Since the 1960s, Lynda Benglis has been celebrated for the free, ecstatic forms she has poured, thrown and molded in ceramic, latex, polyurethane and bronze. In her new work, she turns to handmade paper, which she wraps around a chicken wire armature, often painting the sand-toned surface in bright, metallic colors offset by strokes of deep, coal-based black. At other times she leaves the paper virtually bare.
These works reflect the environment in which they were made, the “sere and windblown” landscape of Santa Fe, New Mexico, as Nancy Princenthal writes in her essay on the exhibit. “It is possible to see the bleached bones of the land—its mesas and arroyos; its scatterings of shed snakeskins and animal skeletons—in the new sculptures’ combination of strength and delicacy.”
Simultaneously playful and visceral, the new works enter into a lively dialogue with Benglis’s previous explorations of materials and form, but with a raw immediacy inherent to the moist strips of paper she uses as their skin. Stretched, crimped and torn into richly organic shapes, the paper becomes both the sculpture’s shell and a repository of the artist’s touch. “The flexibility of the paper is marvelous; it’s just very loving,” she tells the filmmaker Burrill Crohn in Benglis Skin Deep, a video interview on the making of this body of work.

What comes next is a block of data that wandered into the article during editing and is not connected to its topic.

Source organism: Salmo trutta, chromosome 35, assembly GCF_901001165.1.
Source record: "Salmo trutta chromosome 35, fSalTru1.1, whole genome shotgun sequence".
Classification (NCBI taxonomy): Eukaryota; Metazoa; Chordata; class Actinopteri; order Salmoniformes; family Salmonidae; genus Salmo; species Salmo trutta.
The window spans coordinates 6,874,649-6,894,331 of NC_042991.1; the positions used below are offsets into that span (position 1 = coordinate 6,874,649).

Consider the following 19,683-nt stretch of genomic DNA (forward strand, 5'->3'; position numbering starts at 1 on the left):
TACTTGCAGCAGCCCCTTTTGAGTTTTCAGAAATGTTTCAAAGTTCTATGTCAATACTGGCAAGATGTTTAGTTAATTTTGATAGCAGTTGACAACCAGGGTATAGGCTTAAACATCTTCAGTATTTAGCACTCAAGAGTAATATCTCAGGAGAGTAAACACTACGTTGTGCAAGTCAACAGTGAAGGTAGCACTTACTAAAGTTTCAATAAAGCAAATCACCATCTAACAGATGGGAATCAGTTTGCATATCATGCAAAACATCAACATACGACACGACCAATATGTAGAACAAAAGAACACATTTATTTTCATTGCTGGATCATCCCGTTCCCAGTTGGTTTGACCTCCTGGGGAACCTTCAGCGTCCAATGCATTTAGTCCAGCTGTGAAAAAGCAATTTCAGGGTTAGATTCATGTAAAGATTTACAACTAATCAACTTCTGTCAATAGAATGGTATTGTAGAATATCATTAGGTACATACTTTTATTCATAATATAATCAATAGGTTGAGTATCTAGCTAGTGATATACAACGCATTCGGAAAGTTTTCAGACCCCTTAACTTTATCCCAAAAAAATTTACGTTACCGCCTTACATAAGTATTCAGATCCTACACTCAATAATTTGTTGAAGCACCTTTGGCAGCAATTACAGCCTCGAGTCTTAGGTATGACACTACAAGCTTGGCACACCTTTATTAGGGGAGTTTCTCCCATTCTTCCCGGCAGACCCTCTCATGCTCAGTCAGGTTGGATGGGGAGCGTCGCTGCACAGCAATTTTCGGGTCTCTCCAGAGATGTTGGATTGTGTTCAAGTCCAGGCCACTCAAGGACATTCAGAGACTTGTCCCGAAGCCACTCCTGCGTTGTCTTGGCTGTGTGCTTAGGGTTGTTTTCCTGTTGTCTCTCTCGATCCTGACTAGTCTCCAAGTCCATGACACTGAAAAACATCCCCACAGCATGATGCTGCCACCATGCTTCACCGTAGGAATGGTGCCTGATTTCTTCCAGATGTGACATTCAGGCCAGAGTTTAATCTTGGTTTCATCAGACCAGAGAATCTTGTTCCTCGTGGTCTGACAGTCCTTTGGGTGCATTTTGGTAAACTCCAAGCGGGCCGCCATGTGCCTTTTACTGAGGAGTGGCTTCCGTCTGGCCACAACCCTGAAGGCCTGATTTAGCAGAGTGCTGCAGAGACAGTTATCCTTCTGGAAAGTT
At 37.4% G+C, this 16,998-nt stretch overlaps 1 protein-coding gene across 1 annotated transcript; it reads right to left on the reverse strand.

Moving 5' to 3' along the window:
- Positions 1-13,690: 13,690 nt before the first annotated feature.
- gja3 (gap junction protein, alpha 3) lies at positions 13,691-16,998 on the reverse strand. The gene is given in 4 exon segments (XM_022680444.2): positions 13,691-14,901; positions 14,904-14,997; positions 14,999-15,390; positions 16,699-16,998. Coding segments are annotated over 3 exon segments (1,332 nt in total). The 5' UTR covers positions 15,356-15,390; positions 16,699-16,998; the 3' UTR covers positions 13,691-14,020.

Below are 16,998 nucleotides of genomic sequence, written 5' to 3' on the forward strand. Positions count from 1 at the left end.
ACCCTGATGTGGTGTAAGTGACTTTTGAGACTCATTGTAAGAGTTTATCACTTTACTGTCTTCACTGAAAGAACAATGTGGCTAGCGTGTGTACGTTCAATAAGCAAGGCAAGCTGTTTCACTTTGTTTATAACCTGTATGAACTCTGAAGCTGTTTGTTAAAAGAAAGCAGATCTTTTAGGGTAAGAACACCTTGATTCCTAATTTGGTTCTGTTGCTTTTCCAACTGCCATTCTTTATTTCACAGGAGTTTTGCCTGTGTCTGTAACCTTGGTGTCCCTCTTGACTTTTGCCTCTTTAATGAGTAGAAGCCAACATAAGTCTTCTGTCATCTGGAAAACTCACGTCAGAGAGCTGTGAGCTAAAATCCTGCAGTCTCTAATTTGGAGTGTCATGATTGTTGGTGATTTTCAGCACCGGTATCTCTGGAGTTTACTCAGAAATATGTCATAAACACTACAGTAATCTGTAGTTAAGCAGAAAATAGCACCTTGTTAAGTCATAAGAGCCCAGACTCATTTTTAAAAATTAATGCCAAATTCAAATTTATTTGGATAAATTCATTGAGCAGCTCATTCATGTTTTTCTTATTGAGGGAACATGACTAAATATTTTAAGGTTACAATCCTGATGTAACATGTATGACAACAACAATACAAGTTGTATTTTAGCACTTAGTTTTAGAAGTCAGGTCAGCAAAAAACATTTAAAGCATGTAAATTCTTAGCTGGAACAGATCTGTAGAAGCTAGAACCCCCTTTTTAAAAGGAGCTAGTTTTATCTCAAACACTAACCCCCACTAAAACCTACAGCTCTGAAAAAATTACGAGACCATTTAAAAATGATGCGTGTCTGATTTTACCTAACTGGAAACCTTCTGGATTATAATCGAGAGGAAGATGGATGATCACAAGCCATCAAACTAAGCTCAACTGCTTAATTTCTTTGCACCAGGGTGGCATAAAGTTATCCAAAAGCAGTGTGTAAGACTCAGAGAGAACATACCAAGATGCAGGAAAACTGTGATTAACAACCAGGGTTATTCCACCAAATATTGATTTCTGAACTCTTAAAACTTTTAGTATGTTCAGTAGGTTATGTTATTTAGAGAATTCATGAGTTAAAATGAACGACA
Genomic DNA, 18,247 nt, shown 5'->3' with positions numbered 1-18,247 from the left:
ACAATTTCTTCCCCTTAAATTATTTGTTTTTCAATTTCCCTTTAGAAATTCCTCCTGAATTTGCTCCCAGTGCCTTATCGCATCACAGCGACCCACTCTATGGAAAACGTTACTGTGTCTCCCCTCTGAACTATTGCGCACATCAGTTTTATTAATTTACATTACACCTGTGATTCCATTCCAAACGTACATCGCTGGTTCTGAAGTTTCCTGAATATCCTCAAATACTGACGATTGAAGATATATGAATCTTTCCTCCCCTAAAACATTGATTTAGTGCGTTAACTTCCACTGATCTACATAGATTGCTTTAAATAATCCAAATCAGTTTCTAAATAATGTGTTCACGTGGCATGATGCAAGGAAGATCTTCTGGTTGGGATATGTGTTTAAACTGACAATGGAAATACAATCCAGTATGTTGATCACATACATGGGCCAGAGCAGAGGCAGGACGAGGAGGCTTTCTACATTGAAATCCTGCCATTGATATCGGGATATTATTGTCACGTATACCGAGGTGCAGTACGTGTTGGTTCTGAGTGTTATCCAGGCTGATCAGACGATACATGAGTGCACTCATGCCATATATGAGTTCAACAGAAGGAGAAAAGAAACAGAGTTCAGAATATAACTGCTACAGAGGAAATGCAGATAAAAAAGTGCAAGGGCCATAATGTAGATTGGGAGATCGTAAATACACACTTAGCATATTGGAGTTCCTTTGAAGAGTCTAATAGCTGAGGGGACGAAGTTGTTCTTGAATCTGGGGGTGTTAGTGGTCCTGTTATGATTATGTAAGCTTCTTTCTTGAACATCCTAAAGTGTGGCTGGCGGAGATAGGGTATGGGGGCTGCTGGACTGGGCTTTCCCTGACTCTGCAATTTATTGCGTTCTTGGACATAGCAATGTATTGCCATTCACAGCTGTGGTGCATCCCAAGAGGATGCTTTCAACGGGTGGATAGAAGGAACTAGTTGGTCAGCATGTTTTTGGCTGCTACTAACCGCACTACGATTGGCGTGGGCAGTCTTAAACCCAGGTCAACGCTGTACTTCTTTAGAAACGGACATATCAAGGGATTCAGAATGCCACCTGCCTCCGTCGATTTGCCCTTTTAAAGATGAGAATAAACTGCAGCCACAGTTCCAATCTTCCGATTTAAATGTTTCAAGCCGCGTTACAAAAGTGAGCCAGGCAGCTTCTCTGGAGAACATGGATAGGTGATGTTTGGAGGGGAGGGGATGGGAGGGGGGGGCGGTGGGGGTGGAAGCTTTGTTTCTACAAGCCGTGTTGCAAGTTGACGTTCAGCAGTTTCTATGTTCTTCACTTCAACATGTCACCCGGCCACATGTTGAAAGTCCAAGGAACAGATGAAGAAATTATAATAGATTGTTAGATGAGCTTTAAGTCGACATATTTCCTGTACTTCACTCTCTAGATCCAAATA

The sculptures are light and open, with slits and apertures revealing their wire supports. “I’m drawing with air, and wire, and paper,” Benglis remarks in the interview. Princenthal compares the paper skins to shattered piñatas and animal hides, as well as to the kites that the artist’s father made by hand (Benglis attends the kite festival held yearly at Ahmedabad, India, where she maintains a residence).
Lynda Benglis With a Fan at the Exhibit’s Opening Reception in September
As a counterweight to the paper sculptures, Benglis will also exhibit The Fall Caught, a new large-scale aluminum work made by applying spray foam instead of strips of handmade paper on the chicken wire armature, as well as a new series of spiraling, hand-built black ceramics called Elephant Necklace. Benglis has said of this work, “Elephants necklaces are artifacts that I imagine in the long and short of the extrusions of life. The expulsion from the garden with the umbilical cord attached are perhaps the fragments left of the family of mammoths trunks. Having left only parts of their trunks in our imagination, I long to find out more about them through a united collaboration with Saxe Patterson, my exploration team, and others who may decide to question their existence in this hemisphere.”
The sexual politics at the heart of Benglis’s career is intrinsic to this work. The cylindrical shape of many of her new sculptures can bring to mind phalluses and vaginas (“considered as tubes, one becomes the other”), and yet, as Princenthal observes, “Of all the sensations her work evokes, pure delight is among the keenest.”
Lynda Benglis: New Work will be on Exhibit Through October 22nd, 2016 at Cheim & Read, Located at 547 West 25th Street, in the Chelsea Gallery District.